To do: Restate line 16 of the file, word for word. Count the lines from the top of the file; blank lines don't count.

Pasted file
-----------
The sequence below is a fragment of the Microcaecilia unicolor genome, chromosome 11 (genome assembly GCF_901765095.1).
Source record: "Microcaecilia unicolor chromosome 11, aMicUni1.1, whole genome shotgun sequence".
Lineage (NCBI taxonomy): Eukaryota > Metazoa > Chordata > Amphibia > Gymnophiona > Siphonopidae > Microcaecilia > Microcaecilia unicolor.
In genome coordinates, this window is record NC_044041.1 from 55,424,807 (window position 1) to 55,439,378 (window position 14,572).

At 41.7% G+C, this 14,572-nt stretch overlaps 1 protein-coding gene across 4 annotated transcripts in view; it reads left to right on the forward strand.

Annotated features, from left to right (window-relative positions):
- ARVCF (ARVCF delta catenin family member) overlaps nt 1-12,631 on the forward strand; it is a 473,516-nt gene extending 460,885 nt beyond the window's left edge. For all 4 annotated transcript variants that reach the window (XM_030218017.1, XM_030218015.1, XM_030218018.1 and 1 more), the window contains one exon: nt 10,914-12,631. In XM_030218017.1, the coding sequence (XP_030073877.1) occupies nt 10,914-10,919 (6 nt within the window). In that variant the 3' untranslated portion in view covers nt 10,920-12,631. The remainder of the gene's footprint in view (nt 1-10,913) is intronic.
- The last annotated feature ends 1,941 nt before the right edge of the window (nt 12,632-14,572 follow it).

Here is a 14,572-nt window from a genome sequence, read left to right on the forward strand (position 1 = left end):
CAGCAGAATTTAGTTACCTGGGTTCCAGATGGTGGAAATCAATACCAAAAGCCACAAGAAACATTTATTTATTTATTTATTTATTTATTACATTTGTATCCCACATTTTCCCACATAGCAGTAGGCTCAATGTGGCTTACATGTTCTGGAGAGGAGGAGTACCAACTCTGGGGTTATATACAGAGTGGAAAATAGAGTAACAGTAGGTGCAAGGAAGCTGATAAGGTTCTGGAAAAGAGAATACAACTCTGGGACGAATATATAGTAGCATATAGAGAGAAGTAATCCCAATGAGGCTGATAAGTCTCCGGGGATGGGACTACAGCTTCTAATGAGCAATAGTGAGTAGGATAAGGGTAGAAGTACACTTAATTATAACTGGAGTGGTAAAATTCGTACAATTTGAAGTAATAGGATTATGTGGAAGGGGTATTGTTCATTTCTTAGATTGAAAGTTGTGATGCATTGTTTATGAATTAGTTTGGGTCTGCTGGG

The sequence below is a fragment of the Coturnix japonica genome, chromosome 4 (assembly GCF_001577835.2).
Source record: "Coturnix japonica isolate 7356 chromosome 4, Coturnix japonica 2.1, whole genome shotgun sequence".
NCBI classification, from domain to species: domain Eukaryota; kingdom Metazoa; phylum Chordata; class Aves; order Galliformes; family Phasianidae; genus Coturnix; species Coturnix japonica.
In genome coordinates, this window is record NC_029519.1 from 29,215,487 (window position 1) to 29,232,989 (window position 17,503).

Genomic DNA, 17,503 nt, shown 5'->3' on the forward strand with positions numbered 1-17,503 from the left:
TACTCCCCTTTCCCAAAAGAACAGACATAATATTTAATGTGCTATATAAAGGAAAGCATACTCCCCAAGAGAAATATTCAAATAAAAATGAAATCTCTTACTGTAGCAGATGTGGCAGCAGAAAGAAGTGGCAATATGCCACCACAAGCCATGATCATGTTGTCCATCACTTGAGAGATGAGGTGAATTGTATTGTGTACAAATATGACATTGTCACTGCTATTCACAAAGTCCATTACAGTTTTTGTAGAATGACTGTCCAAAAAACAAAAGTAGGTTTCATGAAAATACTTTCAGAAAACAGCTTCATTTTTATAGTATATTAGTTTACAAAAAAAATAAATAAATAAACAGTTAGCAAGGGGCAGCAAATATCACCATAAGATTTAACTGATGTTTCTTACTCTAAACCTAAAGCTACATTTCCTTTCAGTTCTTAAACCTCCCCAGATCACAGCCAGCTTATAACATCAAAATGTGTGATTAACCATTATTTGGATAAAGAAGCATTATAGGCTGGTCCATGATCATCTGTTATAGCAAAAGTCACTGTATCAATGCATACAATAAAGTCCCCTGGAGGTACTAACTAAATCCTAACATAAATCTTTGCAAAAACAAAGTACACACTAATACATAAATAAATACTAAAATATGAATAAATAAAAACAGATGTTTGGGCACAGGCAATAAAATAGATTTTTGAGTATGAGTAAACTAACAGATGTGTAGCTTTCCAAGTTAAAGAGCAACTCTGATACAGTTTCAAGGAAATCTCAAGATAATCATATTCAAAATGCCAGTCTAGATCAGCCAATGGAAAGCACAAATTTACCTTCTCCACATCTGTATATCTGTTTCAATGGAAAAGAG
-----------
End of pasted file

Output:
TACTCCCCTTTCCCAAAAGAACAGACATAATATTTAATGTGCTATATAAAGGAAAGCATACTCCCCAAGAGAAATATTCAAATAAAAATGAAATCTCTTACTGTAGCAGATGTGGCAGCAGAAAGAAGTGGCAATATGCCACCACAAGCCATGATCATGTTGTCCATCACTTGAGAGATGAGGTGAATTGTATTGTGTACAAATATGACATTGTCACTGCTATTCACAAAGTCCATTACAGTTTTTGTAGAATGACTGTCCAAAAAACAAAAGTAGGTTTCATGAAAATACTTTCAGAAAACAGCTTCATTTTTATAGTATATTAGTTTACAAAAAAAATAAATAAATAAACAGTTAGCAAGGGGCAGCAAATATCACCATAAGATTTAACTGATGTTTCTTACTCTAAACCTAAAGCTACATTTCCTTTCAGTTCTTAAACCTCCCCAGATCACAGCCAGCTTATAACATCAAAATGTGTGATTAACCATTATTTGGATAAAGAAGCATTATAGGCTGGTCCATGATCATCTGTTATAGCAAAAGTCACTGTATCAATGCATACAATAAAGTCCCCTGGAGGTACTAACTAAATCCTAACATAAATCTTTGCAAAAACAAAGTACACACTAATACATAAATAAATACTAAAATATGAATAAATAAAAACAGATGTTTGGGCACAGGCAATAAAATAGATTTTTGAGTATGAGTAAACTAACAGATGTGTAGCTTTCCAAGTTAAAGAGCAACTCTGATACAGTTTCAAGGAAATCTCAAGATAATCATATTCAAAATGCCAGTCTAGATCAGCCAATGGAAAGCACAAATTTACCTTCTCCACATCTGTATATCTGTTTCAATGGAAAAGAG